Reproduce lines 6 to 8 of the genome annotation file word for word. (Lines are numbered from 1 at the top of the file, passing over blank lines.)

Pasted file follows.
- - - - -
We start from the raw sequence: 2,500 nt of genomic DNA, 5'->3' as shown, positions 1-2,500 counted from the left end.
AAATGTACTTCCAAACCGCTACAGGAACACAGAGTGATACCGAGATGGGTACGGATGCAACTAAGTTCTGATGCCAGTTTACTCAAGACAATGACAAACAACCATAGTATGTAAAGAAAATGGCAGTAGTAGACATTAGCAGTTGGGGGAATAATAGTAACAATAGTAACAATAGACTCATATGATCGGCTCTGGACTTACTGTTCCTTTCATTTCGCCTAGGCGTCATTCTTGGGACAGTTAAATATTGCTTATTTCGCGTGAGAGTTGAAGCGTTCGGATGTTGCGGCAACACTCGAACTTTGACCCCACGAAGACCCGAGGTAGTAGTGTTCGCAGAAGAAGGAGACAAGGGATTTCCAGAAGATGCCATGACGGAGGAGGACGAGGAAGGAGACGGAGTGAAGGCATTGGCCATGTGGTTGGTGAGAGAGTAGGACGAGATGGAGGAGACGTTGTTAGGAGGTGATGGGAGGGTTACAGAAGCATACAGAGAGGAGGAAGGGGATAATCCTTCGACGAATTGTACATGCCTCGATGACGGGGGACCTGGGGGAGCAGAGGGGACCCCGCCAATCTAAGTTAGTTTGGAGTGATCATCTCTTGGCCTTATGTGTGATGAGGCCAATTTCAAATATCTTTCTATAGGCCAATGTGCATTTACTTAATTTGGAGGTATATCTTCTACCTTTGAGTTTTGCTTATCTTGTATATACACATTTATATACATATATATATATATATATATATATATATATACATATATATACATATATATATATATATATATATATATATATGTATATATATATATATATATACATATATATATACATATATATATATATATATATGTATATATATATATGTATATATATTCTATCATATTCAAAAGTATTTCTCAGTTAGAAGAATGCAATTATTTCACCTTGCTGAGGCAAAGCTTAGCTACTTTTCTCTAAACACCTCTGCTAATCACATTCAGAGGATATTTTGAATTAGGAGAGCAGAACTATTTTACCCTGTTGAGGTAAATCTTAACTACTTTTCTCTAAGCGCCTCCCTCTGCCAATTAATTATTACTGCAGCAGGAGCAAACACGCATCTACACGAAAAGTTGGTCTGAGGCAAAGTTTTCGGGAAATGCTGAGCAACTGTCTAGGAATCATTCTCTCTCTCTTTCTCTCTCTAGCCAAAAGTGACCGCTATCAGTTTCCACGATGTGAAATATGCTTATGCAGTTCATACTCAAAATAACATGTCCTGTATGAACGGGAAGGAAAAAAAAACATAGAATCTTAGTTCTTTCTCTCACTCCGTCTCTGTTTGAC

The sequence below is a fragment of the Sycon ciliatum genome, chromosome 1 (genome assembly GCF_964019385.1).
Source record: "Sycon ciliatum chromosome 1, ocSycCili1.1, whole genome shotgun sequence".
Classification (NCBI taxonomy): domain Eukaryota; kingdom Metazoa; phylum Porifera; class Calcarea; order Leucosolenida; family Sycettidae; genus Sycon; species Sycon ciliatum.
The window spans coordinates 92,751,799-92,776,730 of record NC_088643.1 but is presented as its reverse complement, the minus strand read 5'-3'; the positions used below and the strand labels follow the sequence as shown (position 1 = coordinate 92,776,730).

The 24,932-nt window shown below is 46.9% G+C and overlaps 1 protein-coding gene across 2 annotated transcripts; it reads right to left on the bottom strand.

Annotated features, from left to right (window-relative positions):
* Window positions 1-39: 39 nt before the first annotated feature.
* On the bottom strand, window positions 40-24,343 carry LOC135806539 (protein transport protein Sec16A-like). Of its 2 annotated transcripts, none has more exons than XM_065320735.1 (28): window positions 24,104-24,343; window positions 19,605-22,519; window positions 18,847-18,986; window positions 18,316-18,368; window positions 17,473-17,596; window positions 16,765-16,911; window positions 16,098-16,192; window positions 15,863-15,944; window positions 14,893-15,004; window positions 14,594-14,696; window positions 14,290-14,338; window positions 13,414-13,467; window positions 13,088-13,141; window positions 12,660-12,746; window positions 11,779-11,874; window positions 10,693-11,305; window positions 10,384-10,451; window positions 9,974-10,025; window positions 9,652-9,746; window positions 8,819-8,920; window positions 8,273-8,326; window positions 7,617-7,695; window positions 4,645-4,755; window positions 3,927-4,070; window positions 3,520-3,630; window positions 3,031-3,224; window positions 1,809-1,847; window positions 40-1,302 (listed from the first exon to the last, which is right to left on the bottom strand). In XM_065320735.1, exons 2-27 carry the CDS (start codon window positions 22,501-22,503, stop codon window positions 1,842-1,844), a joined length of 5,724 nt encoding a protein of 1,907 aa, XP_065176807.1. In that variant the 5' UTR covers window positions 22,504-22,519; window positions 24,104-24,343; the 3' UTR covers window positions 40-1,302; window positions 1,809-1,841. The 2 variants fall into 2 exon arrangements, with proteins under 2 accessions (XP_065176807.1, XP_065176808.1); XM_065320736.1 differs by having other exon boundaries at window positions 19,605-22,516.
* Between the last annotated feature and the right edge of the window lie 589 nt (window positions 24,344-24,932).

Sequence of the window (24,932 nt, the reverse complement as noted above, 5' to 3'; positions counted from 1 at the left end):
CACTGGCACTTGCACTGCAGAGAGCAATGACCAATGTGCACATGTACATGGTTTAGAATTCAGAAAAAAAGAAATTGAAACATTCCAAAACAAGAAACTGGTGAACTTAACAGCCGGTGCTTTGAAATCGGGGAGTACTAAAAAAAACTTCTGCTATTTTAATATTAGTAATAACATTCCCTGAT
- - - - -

The window spans coordinates 92,751,799-92,776,730 of record NC_088643.1 but is presented as its reverse complement, the minus strand read 5'-3'; the positions used below and the strand labels follow the sequence as shown (position 1 = coordinate 92,776,730).

The 24,932-nt window shown below is 46.9% G+C and overlaps 1 protein-coding gene across 2 annotated transcripts; it reads right to left on the bottom strand.

Annotated features, from left to right (window-relative positions):